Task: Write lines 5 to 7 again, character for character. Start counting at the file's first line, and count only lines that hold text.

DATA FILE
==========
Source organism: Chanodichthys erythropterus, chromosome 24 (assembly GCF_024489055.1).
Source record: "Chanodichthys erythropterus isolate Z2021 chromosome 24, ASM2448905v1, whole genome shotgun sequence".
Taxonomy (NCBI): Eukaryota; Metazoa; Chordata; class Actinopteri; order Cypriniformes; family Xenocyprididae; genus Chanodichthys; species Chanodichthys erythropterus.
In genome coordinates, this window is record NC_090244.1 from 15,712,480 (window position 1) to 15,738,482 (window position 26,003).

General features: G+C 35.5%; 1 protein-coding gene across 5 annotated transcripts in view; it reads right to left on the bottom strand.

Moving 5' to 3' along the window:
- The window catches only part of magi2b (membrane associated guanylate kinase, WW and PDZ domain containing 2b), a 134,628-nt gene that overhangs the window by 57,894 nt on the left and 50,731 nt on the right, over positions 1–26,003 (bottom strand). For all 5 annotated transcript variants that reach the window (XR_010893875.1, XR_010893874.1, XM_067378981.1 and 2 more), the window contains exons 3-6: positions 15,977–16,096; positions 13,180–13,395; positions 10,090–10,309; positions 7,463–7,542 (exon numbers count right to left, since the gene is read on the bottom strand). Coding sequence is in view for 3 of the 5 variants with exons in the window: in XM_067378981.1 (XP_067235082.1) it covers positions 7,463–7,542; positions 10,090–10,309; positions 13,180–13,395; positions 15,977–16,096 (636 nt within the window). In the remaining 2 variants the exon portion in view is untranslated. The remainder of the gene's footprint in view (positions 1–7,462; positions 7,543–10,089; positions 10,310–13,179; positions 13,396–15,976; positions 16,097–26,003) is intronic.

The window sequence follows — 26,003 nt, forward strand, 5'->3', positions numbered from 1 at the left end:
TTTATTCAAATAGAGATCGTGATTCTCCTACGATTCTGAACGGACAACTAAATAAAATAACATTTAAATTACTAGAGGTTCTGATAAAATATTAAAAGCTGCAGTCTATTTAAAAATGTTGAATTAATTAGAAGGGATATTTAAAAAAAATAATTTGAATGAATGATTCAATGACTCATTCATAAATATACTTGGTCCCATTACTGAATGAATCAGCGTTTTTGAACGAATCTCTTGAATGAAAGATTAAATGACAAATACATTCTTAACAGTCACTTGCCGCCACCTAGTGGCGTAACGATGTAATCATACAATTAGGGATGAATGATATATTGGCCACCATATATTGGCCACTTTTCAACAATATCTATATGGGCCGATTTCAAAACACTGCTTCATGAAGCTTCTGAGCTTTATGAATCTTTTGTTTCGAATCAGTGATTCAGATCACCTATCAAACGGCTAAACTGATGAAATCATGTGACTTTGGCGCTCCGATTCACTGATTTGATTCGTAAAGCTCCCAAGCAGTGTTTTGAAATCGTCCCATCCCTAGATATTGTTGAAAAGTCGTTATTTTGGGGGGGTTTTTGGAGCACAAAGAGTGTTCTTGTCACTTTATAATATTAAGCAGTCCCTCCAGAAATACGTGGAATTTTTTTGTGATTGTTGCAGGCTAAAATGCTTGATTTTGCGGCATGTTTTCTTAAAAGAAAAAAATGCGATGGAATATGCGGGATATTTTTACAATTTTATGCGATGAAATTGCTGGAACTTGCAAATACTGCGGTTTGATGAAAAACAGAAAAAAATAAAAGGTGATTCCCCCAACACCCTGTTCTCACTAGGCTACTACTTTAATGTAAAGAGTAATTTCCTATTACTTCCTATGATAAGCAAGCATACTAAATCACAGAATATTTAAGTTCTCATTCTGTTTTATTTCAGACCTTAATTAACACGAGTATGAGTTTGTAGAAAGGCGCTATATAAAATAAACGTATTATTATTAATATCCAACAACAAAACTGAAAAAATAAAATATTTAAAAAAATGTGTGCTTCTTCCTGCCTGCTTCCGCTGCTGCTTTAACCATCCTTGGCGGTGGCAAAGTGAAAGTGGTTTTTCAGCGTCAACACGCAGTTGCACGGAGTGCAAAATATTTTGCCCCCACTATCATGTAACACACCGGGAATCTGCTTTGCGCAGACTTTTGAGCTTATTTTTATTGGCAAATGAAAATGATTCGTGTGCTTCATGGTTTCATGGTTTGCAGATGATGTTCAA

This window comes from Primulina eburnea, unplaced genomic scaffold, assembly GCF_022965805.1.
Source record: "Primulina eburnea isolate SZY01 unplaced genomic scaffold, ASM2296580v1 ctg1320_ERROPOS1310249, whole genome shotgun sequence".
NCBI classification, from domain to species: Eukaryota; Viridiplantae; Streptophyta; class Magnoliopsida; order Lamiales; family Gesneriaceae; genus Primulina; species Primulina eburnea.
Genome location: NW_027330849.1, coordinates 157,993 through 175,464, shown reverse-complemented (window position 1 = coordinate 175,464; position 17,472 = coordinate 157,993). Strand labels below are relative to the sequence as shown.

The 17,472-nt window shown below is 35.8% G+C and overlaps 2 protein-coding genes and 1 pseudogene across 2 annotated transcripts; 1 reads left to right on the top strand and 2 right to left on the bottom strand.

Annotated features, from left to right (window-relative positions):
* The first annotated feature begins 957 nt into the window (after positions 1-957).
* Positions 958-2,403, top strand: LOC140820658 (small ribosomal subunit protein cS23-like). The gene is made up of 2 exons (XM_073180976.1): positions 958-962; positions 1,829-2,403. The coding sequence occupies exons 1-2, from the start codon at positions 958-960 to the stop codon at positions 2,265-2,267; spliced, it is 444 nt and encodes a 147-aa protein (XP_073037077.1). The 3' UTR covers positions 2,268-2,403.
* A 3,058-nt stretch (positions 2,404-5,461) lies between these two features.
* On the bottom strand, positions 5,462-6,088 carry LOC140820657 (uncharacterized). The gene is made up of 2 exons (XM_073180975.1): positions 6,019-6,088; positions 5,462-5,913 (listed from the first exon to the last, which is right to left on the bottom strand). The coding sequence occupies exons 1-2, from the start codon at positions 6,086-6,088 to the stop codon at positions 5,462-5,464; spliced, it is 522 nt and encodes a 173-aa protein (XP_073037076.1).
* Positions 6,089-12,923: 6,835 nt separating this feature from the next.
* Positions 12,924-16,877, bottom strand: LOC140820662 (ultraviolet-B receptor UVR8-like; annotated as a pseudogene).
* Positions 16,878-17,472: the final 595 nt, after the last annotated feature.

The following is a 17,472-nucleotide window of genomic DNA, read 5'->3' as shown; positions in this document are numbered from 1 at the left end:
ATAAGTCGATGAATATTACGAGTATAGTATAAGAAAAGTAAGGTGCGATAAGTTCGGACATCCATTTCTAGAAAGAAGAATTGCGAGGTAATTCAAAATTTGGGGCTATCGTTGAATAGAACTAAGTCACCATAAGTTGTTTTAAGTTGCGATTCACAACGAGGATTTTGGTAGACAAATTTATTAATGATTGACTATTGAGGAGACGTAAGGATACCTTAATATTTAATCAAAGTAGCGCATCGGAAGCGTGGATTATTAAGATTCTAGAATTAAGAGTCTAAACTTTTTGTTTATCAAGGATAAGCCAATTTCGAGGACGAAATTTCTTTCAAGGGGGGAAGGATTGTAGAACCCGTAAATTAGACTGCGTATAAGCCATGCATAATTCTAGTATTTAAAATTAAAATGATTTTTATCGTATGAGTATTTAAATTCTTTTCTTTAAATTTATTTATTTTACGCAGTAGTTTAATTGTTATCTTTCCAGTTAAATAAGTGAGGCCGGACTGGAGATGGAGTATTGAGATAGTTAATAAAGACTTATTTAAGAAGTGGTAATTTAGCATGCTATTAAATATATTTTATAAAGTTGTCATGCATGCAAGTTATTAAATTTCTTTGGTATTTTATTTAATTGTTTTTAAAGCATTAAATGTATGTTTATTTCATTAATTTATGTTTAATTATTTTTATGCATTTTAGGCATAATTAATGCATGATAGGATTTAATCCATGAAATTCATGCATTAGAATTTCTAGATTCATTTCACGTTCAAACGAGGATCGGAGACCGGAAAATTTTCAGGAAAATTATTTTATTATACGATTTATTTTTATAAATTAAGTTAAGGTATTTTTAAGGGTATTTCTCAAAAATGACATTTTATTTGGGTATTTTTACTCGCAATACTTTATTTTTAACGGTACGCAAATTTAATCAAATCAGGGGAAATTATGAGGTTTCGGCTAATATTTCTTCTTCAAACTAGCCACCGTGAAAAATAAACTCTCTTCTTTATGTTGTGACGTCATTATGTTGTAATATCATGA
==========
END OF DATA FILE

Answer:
General features: G+C 35.5%; 1 protein-coding gene across 5 annotated transcripts in view; it reads right to left on the bottom strand.

Moving 5' to 3' along the window:
- The window catches only part of magi2b (membrane associated guanylate kinase, WW and PDZ domain containing 2b), a 134,628-nt gene that overhangs the window by 57,894 nt on the left and 50,731 nt on the right, over positions 1–26,003 (bottom strand). For all 5 annotated transcript variants that reach the window (XR_010893875.1, XR_010893874.1, XM_067378981.1 and 2 more), the window contains exons 3-6: positions 15,977–16,096; positions 13,180–13,395; positions 10,090–10,309; positions 7,463–7,542 (exon numbers count right to left, since the gene is read on the bottom strand). Coding sequence is in view for 3 of the 5 variants with exons in the window: in XM_067378981.1 (XP_067235082.1) it covers positions 7,463–7,542; positions 10,090–10,309; positions 13,180–13,395; positions 15,977–16,096 (636 nt within the window). In the remaining 2 variants the exon portion in view is untranslated. The remainder of the gene's footprint in view (positions 1–7,462; positions 7,543–10,089; positions 10,310–13,179; positions 13,396–15,976; positions 16,097–26,003) is intronic.